Immunoglobulin enriched colostral milk reduces gut-derived endotoxemia in a rat hemorrhage model

Florian Fitzal, Ildikó Racz, János Hamar, Heinz Redl, Soheyl Bahrami

Research output: Article

2 Citations (Scopus)


Background: Several studies indicate that a breakdown of mucosal barrier is often a major cause of endotoxemia and septic complications after hemorrhagic/traumatic insults. The aim of this study was to investigate, whether enteral administration of an immunoglobulin enriched colostral milk preparation (ICM) is able to affect endotoxemia as well as survival in a hemorrhagic shock model in rats. Materials and Methods: Rats were orally pre-treated with either 5 ml of 0.9% saline (CON) or ICM (3 g/kg body weight) once a day for 5 days (ICM). Laboratory control animals were not treated (LAB-CON). On day 6, intestinal endotoxin contents were assessed. In a separate set of animals treated similarly, hemorrhage was induced on the 6th day by bleeding the animals to a mean arterial pressure of 30-35 mm Hg for 3 h followed by resuscitation over 1 h. Results: Pre-treatment with ICM significantly reduced intraluminal endotoxin contents in the duodenum when compared with CON (0.43 ± 0.27 vs. 1.03 ± 0.67 EU/mg contents; p = 0.03). Hemorrhage for 3 h resulted in a significant rise in plasma endotoxin concentrations in CON animals compared with LAB-CON (0.30 ± 0.20 vs. 0.06 ± 0.04 EU/ml). ICM pre-treatment attenuated plasma endotoxin levels after hemorrhage (0.11 ± 0.12 EU/ml). The 6-day-survival rate after hemorrhage tended to be higher in the ICM pre-treated animals when compared with CON (66.7% vs. 40%). Conclusion: A passive immunization of the gut together with the reduction of the intraluminal endotoxin contents by enteral administration of immunoglobulin-enriched preparations might prove to be a prophylactic approach towards preventing gut-derived endotoxemia after hemorrhagic/traumatic insults.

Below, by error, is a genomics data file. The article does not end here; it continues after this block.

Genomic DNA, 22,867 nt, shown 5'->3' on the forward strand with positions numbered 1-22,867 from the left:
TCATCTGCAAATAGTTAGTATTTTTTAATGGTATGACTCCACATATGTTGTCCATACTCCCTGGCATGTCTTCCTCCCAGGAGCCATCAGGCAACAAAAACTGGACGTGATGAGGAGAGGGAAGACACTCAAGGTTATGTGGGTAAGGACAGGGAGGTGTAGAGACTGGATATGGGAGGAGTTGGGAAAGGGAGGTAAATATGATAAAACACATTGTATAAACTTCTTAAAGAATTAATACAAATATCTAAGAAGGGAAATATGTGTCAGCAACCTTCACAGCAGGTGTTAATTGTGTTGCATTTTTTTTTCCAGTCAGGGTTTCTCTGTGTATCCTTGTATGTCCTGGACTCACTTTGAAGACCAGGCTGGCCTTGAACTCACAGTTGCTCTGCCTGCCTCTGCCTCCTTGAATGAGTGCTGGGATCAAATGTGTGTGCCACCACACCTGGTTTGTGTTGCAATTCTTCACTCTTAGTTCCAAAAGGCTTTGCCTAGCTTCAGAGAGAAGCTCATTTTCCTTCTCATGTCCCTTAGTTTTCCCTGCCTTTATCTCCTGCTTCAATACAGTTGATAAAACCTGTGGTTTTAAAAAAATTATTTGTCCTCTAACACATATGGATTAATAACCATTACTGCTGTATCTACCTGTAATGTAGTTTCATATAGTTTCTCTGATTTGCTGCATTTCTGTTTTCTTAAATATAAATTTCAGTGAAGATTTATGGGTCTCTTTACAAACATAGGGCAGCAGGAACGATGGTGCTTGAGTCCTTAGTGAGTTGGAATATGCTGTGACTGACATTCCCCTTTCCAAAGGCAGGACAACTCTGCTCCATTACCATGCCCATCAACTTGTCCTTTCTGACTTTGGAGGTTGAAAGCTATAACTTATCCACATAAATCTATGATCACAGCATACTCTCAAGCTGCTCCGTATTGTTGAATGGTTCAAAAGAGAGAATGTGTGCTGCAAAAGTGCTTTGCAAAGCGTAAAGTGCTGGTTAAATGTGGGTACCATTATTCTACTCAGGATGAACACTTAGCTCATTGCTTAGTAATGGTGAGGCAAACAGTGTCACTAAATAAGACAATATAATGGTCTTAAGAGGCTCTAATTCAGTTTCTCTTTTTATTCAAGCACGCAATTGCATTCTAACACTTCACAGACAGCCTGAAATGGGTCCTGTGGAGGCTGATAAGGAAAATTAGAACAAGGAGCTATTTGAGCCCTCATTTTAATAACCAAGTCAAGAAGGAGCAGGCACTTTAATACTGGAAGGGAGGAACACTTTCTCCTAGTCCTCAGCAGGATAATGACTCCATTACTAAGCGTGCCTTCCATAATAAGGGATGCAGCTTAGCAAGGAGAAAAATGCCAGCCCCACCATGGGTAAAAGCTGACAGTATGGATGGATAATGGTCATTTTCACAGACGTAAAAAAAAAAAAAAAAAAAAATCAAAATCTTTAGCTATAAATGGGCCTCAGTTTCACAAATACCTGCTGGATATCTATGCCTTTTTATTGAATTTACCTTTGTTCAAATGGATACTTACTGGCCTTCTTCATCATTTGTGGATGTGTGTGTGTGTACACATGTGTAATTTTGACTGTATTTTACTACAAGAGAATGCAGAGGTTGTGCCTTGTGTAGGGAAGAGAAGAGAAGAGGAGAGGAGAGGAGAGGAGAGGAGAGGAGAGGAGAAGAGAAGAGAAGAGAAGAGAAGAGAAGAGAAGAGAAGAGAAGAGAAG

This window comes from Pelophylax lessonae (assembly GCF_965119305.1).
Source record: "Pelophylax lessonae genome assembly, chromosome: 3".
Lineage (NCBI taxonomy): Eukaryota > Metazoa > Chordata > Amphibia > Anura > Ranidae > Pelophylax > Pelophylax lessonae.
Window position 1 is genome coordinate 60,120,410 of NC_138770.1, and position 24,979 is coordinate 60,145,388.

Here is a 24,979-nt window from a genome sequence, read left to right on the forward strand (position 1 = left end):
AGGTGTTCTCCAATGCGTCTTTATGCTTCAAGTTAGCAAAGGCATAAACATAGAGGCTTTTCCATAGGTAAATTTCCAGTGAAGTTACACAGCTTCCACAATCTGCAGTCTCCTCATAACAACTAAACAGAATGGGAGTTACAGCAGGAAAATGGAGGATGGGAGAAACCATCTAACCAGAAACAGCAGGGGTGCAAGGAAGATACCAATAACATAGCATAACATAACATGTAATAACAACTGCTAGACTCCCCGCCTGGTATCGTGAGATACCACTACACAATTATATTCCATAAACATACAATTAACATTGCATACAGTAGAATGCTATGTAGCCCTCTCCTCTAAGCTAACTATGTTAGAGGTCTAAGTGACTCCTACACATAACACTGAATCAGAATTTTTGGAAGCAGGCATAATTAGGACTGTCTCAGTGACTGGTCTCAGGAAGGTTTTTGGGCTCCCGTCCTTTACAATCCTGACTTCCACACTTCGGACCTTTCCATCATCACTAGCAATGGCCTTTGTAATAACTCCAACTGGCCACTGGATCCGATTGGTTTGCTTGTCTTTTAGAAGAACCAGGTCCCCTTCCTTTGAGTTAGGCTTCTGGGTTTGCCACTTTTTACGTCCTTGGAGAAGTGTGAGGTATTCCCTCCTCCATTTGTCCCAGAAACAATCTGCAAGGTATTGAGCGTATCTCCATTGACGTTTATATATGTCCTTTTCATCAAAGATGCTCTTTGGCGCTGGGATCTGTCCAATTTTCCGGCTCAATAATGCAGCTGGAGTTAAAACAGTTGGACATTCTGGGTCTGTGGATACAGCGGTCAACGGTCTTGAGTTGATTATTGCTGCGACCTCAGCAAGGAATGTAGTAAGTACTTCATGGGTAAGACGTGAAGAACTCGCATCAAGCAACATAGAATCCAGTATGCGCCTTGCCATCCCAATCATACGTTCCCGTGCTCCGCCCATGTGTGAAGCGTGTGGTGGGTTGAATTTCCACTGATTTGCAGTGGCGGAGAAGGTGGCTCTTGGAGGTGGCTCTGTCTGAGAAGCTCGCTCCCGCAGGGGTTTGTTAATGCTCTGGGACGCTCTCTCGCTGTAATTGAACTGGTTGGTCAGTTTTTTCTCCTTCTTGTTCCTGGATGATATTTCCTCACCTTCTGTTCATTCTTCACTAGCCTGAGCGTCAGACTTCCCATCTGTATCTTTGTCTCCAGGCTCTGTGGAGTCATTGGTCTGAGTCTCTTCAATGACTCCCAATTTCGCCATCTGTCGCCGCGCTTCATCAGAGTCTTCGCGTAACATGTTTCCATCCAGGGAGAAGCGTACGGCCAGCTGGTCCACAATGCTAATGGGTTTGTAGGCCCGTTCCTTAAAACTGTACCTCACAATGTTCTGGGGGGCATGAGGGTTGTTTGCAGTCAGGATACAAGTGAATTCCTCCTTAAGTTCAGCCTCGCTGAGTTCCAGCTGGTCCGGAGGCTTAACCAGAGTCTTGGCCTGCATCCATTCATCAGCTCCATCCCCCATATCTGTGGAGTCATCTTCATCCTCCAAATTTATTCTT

Original languageEnglish
Pages (from-to)257-263
Number of pages7
JournalEuropean Journal of Trauma
Issue number5
Publication statusPublished - jan. 1 2001


ASJC Scopus subject areas

  • Surgery

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